In response to the financial crisis, the European Commission established the High-Level Expert Group on Bank Structural Reform in 2012, whose findings became known as the Liikanen Report. 95Erkki Liikanen Et Al., High-level Expert Group on reforming the structure of the EU banking sector: Final Report 1 (Feb. 2012), available at http://ec.europa.eu/internal_market/bank/docs/high-level_expert_group/liikanen-report/final_report_en.pdf. The EU has introduced the European Market Infrastructure Regulation (EMIR), increasing the stability of the derivative markets, 96Id. at 74. and the Capital Requirements Directive and Regulation (CRD IV), raising capital requirements to levels suggested in BASEL III. 97Id. at 69. Other reforms are in the process of being finalized, such as the Markets in Financial Instruments Directive II (MiFID II), 98Directive 2014/65/EU, of the European Parliament and of the Council of 15 May 2014 On Markets In Financial Instruments And Amending Directive 2002/92/EC and Directive 2011/61/EU, 2014 O.J. (L 173) (349). increasing consumer protection, 99Liikanen et al., supra note 95, at 74. and the proposed directive on Bank Recovery and Resolution (BRR), 100Directive 2014/59/EU, of the European Parliament and of the Council of 15 May 2014 Establishing a Framework for the Recovery and Resolution of Credit Institutions and Investment Firms and Amending Council Directive 82/891/EEC, and Directives 2001/24/EC, 2002/47/EC, 2004/25/EC, 2005/56/EC, 2007/36/EC, 2011/35/EU, 2012/30/EU and 2013/36/EU, and Regulations (EU) No 1093/2010 and (EU) No 648/2012, of the European Parliament and of the Council, 2014 O.J. (L 173) 191. addressing “Too Big To Fail” recovery options. 101Liikanen, supra note 95, at 74. Additionally, the UK has developed its own version of the Volcker Rule in its “Vickers Report” which is now part of the Financial Services (“Banking Reform”) Act 2013. 102The Independent Commission on Banking: The Vickers Report, 2013, H.C. SN06171, at 7 (U.K.). Implementation of the major recommendations of the Liikanen Report was adopted by the European Commission in the Proposal on Banking Reform on January 29, 2014. 103Proposal for a Regulation of the European Parliament and of the Council on Structural Measures Improving the Resilience of EU Credit Institutions, COM (2014) 43 final (Jan. 29, 2014). Many of the rules in the Proposal are variations on the U.S. and UK rules that have been implemented. These include a version of the Volker Rule, prohibiting proprietary trading, 104Id. at 7–8. a rule to eliminate “Too Big To Fail” banks, 105Id. at 52. rules regulating “Shadow Banking,” 106Id. at 3. “Shadow Banking” is defined as “the system of credit intermediation that involves entities and activities outside the regular banking system.” Id. and a rule to potentially separate certain trading activities. 107Id. at 8. As the EU just passed this proposal, it is in an earlier stage in implementing its financial reforms in response to the crisis. The majority of the proposal’s provisions will enter into effect in June 2015, but some will not be implemented until 2018. 108Id. at 12. The EU is on a similar path as the U.S. and still has time to catch up, as long as the U.S. continues to delay the implementation of the major provisions of the Dodd-Frank Act.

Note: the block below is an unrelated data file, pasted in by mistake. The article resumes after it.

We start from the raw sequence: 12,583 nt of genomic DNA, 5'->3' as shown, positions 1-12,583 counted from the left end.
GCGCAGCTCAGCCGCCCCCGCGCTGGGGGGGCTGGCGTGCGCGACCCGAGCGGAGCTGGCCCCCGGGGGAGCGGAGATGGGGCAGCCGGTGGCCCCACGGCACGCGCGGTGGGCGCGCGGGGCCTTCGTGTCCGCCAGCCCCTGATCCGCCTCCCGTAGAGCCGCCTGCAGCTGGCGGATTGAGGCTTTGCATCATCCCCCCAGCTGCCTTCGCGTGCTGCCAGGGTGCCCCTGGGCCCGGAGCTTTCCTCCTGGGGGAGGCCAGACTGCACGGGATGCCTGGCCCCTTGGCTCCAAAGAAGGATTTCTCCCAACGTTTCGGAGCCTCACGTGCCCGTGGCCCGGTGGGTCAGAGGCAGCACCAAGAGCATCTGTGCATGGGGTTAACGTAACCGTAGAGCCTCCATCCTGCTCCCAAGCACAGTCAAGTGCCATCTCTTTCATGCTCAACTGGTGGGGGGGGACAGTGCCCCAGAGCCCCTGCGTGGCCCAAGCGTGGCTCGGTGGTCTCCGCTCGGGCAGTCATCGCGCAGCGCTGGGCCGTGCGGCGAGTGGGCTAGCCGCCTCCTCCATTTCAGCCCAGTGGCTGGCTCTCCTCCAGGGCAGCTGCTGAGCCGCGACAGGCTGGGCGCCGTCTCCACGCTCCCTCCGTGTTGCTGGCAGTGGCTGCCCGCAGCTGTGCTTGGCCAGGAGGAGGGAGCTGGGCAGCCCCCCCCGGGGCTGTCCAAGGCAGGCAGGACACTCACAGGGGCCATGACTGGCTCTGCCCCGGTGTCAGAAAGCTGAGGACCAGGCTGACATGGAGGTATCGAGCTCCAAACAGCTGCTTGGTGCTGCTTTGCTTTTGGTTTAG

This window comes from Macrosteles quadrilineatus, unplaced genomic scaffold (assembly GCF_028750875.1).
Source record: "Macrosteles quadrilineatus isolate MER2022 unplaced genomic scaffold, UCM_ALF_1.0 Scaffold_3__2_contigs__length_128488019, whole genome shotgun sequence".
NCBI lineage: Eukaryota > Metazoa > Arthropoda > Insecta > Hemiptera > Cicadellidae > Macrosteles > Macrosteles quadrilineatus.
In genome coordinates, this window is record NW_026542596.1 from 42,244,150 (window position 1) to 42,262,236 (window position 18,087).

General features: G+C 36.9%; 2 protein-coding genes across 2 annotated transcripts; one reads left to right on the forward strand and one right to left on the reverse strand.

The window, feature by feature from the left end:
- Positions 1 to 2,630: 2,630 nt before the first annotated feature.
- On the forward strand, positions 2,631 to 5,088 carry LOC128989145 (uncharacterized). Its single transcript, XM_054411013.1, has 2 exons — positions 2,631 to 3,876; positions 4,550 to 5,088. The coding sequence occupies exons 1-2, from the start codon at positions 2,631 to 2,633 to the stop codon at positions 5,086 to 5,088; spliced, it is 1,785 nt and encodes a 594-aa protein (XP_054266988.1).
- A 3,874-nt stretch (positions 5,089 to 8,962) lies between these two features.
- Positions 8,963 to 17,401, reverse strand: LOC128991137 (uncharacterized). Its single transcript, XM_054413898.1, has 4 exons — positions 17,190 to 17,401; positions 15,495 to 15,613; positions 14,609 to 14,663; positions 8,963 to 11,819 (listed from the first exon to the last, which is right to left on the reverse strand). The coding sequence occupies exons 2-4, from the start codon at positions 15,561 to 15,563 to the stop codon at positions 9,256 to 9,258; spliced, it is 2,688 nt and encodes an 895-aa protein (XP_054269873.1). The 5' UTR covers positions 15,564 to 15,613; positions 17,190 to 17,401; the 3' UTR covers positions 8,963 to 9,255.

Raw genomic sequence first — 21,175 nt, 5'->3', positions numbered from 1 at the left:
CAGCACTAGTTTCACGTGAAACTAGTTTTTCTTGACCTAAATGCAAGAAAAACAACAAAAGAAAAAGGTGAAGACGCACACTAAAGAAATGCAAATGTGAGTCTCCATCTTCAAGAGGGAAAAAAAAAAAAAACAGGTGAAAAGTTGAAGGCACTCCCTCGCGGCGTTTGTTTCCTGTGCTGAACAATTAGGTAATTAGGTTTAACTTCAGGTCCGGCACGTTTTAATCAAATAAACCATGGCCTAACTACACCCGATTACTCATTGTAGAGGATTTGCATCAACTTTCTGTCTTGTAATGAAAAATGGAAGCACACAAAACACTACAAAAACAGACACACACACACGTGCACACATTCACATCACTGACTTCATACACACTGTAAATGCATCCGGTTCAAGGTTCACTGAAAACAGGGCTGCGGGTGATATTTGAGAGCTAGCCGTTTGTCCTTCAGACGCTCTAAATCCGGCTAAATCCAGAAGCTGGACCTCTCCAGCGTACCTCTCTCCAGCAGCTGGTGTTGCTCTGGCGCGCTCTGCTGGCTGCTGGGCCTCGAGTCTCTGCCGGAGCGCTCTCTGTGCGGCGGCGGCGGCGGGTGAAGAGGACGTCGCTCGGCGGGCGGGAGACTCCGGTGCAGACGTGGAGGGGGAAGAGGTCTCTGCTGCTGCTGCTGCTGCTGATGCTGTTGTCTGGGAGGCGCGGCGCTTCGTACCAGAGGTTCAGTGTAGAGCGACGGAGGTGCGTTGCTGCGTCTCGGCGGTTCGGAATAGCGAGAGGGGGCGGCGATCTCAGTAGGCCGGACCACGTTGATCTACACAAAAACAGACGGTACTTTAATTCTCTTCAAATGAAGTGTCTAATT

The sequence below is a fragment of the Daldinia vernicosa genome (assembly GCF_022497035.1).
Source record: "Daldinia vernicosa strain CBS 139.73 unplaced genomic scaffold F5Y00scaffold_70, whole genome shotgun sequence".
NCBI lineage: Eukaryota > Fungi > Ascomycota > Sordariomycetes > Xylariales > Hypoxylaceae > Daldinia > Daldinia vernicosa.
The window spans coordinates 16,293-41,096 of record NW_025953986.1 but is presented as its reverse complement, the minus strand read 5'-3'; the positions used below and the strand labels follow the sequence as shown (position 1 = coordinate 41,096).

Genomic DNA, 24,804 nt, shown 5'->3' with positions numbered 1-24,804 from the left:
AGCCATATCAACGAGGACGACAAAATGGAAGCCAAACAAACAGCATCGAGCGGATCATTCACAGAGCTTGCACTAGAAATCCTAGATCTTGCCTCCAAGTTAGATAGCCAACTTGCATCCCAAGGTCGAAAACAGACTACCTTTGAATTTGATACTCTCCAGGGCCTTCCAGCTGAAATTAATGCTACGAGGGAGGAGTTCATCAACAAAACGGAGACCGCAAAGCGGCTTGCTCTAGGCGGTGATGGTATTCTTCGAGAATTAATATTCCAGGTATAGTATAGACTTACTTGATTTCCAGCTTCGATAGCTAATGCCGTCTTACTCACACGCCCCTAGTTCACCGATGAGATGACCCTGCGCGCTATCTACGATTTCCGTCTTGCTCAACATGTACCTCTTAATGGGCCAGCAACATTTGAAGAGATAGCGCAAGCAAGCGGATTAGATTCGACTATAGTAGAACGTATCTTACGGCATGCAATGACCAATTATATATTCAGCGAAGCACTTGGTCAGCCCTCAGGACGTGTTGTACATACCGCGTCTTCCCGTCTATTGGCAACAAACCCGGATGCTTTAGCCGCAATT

C. International Forums’ Reforms